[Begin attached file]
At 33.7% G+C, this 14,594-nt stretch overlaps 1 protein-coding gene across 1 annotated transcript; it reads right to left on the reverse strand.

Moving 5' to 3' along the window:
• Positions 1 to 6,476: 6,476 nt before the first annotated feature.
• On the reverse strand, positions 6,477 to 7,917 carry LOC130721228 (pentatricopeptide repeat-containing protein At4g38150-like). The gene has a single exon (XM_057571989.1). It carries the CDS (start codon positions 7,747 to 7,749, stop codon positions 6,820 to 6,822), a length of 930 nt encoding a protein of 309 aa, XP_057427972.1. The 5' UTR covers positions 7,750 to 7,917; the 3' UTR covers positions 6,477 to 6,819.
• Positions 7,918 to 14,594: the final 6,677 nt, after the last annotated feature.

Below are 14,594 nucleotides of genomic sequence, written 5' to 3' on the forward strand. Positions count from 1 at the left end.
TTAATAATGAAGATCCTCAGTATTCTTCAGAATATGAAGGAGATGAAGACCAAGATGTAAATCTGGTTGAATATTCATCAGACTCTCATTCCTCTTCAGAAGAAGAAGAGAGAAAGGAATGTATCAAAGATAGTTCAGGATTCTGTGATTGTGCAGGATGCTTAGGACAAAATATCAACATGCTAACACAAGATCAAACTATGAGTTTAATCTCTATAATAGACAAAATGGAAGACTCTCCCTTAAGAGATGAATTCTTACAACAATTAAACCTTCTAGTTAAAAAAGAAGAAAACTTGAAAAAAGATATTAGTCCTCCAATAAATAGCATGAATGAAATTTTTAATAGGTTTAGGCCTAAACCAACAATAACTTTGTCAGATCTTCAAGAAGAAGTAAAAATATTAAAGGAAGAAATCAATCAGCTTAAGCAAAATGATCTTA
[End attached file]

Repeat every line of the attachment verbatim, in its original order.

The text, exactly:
At 33.7% G+C, this 14,594-nt stretch overlaps 1 protein-coding gene across 1 annotated transcript; it reads right to left on the reverse strand.

Moving 5' to 3' along the window:
• Positions 1 to 6,476: 6,476 nt before the first annotated feature.
• On the reverse strand, positions 6,477 to 7,917 carry LOC130721228 (pentatricopeptide repeat-containing protein At4g38150-like). The gene has a single exon (XM_057571989.1). It carries the CDS (start codon positions 7,747 to 7,749, stop codon positions 6,820 to 6,822), a length of 930 nt encoding a protein of 309 aa, XP_057427972.1. The 5' UTR covers positions 7,750 to 7,917; the 3' UTR covers positions 6,477 to 6,819.
• Positions 7,918 to 14,594: the final 6,677 nt, after the last annotated feature.

Below are 14,594 nucleotides of genomic sequence, written 5' to 3' on the forward strand. Positions count from 1 at the left end.
TTAATAATGAAGATCCTCAGTATTCTTCAGAATATGAAGGAGATGAAGACCAAGATGTAAATCTGGTTGAATATTCATCAGACTCTCATTCCTCTTCAGAAGAAGAAGAGAGAAAGGAATGTATCAAAGATAGTTCAGGATTCTGTGATTGTGCAGGATGCTTAGGACAAAATATCAACATGCTAACACAAGATCAAACTATGAGTTTAATCTCTATAATAGACAAAATGGAAGACTCTCCCTTAAGAGATGAATTCTTACAACAATTAAACCTTCTAGTTAAAAAAGAAGAAAACTTGAAAAAAGATATTAGTCCTCCAATAAATAGCATGAATGAAATTTTTAATAGGTTTAGGCCTAAACCAACAATAACTTTGTCAGATCTTCAAGAAGAAGTAAAAATATTAAAGGAAGAAATCAATCAGCTTAAGCAAAATGATCTTA